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Charles Evans Boineau, Jr. Papers

 Collection
Identifier: SCU-SCPC-017
2.5 ft. of materials, 1934-2003, chiefly 1961-1964, document more fully the emergence of a viable and active Republican Party in South Carolina than they do Boineau’s brief tenure in the South Carolina House of Representatives. The papers are arranged into nine series. In addition to the papers described herein, Mr. Boineau recorded an extensive interview with Modern Political Collections (now SCPC) regarding his education, wartime experiences, and political involvement.

Campaign materials primarily document Boineau’s 1961 election victory and consist largely of congratulatory letters. Two folders combine T.V. scripts and other press related materials for both Boineau’s 1961 contest and the 1962 Workman for Senate race with campaign advertising materials from the Republican National Committee. Of particular note in the campaign series, is the file “Civil Action, Boineau, et al v. Thornton, et al, 1964.” While only few items are found, it provides evidence of his unsuccessful court challenge to South Carolina’s full-slate election law. Records relating to Boineau’s efforts in the 1962 Workman and Spence campaigns are also found in this series. Clippings offer supplementary news accounts of Boineau’s 1961, 1962 and 1964 campaigns for office.

Invitations provide a partial record of speaking engagements, insight into the growing number of Republican organizations in South Carolina and Georgia, and evidence of spreading conservative views. Two small pocket calendars document Boineau’s activities in late 1961 and 1962. Speeches, although few in number, present Boineau’s thinking on issues facing the nation and South Carolina. Most of the speeches collected are those of Robert F. Chapman, Chairman of the South Carolina Republican Party, c.1961 to 1963.

Topical Files document, in part, Boineau’s interests and activities as a member of the South Carolina House, such as his proposed amendment to one of the state’s election laws, the “Loyalty Oath.” This series, however, is dominated by records which reflect Boineau’s association with the Republican Party at the national, state, and local levels. His service as a delegate to the 1964 Republican National Convention, participation in Republican regional conferences and association with the Richland County Republicans is well documented.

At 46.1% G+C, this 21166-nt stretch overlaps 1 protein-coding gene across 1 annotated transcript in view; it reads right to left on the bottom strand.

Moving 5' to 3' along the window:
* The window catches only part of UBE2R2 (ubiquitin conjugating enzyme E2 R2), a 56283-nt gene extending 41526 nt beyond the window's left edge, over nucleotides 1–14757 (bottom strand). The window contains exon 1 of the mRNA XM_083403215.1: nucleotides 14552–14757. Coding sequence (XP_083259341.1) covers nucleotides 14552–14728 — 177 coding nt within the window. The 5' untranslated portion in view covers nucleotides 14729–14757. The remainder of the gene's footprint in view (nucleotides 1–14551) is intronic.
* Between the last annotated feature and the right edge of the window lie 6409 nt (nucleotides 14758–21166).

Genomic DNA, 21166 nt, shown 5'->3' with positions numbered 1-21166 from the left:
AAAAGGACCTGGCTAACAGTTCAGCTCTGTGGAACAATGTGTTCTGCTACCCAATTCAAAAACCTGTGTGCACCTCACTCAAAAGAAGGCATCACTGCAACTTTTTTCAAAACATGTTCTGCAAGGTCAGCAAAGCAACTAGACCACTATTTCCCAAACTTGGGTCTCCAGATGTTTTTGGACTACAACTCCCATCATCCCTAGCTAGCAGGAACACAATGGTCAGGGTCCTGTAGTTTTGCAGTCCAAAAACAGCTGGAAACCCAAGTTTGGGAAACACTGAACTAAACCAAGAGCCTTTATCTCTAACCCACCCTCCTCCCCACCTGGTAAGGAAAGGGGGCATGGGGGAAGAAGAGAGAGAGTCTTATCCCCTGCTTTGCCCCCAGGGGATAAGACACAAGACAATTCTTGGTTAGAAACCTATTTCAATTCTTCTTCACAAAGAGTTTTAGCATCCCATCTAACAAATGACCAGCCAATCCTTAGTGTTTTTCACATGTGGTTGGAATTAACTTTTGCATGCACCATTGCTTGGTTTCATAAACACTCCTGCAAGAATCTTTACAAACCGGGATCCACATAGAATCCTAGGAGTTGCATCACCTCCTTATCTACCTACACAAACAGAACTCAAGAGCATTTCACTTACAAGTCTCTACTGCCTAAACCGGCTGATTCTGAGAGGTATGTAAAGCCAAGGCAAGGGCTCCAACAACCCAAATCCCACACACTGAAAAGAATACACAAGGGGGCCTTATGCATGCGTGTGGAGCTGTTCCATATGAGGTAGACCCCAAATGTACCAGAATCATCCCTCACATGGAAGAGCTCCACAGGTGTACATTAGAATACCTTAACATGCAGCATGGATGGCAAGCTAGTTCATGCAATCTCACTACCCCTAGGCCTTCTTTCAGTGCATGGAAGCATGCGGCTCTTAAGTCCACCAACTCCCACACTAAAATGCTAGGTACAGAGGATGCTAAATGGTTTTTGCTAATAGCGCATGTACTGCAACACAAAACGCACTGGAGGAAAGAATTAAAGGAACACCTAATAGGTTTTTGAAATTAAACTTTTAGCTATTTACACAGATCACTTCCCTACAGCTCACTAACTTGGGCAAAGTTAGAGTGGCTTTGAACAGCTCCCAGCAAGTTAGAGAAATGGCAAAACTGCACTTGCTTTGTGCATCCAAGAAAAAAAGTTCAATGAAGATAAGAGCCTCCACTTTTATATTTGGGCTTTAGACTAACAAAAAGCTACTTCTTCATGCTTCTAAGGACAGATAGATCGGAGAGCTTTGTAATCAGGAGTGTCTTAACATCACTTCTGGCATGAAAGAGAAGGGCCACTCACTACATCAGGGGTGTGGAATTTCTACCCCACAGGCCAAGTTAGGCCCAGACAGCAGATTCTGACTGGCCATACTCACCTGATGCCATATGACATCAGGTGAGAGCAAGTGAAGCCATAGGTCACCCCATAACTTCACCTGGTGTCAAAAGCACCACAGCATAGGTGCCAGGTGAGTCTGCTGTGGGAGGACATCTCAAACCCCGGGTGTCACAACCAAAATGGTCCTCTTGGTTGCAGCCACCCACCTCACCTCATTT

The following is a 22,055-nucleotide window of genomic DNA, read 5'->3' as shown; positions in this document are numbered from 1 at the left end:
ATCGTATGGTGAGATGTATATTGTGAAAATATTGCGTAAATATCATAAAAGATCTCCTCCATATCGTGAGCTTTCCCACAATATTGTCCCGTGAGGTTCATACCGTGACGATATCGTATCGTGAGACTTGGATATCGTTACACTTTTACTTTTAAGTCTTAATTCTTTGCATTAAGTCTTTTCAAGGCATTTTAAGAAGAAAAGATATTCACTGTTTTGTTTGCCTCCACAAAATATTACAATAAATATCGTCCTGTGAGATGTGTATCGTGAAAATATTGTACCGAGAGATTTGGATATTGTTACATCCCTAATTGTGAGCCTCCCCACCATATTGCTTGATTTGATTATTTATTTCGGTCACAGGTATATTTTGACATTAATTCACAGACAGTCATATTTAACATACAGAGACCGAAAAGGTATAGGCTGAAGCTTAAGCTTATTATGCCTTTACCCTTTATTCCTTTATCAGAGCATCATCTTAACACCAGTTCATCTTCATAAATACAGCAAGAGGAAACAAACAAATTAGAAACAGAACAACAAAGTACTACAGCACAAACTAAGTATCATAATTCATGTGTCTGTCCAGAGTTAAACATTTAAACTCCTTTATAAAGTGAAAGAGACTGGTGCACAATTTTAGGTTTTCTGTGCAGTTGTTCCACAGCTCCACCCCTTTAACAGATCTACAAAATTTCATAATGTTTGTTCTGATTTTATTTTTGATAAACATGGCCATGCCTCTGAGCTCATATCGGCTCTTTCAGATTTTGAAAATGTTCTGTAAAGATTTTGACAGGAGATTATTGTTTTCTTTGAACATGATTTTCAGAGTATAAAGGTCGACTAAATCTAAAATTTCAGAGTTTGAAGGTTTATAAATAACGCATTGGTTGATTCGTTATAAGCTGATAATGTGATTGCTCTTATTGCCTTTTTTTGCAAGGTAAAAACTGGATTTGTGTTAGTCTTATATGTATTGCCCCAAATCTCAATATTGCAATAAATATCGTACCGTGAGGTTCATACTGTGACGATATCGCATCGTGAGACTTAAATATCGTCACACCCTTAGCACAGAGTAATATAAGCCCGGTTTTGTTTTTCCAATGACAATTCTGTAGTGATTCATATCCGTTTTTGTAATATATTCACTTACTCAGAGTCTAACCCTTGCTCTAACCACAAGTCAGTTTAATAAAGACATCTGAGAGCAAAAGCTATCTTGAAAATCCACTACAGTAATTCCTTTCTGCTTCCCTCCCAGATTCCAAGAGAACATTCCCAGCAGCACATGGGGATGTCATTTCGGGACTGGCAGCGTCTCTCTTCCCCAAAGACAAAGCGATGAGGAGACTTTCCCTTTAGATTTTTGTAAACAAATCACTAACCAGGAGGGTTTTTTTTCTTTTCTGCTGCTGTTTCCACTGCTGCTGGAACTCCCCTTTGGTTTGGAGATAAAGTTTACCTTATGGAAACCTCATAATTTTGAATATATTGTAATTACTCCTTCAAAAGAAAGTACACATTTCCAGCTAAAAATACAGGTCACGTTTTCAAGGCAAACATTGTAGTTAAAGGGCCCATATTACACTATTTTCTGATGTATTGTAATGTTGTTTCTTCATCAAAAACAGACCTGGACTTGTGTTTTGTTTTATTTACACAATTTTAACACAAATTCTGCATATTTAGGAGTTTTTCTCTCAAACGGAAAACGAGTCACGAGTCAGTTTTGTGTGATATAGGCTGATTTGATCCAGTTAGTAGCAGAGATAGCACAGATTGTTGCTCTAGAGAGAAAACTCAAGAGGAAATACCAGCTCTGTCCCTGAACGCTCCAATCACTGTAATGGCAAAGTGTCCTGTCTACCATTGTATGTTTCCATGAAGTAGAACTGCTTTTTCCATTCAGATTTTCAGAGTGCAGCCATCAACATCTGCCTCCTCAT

Personal papers include Boineau’s handwritten notes chiefly relating to meetings and speaking engagements from the campaign trail. These scribbled notes function both as an itinerary for Boineau and as a diary of Republican efforts throughout the state. The notes cover his early campaign efforts, speaking engagements, precinct or club organizations, Republican conferences, and minutes of both state and county executive committee meetings. Records documenting Boineau’s military career as a naval aviator during WWII and brief stint in the naval reserves, include his orders, fighter pilot training materials, and separation papers..

Clippings are arranged topically and recount Boineau’s campaigns and the activities of the Republican Party at the state and national levels. Printed materials include miscellaneous conservative pamphlets collected by Boineau.

Vertical File Materials contain information gathered by SCPC relating to Boineau and may duplicate information already present in the collection.

Dates

  • 1934 - 2003

Creator

Access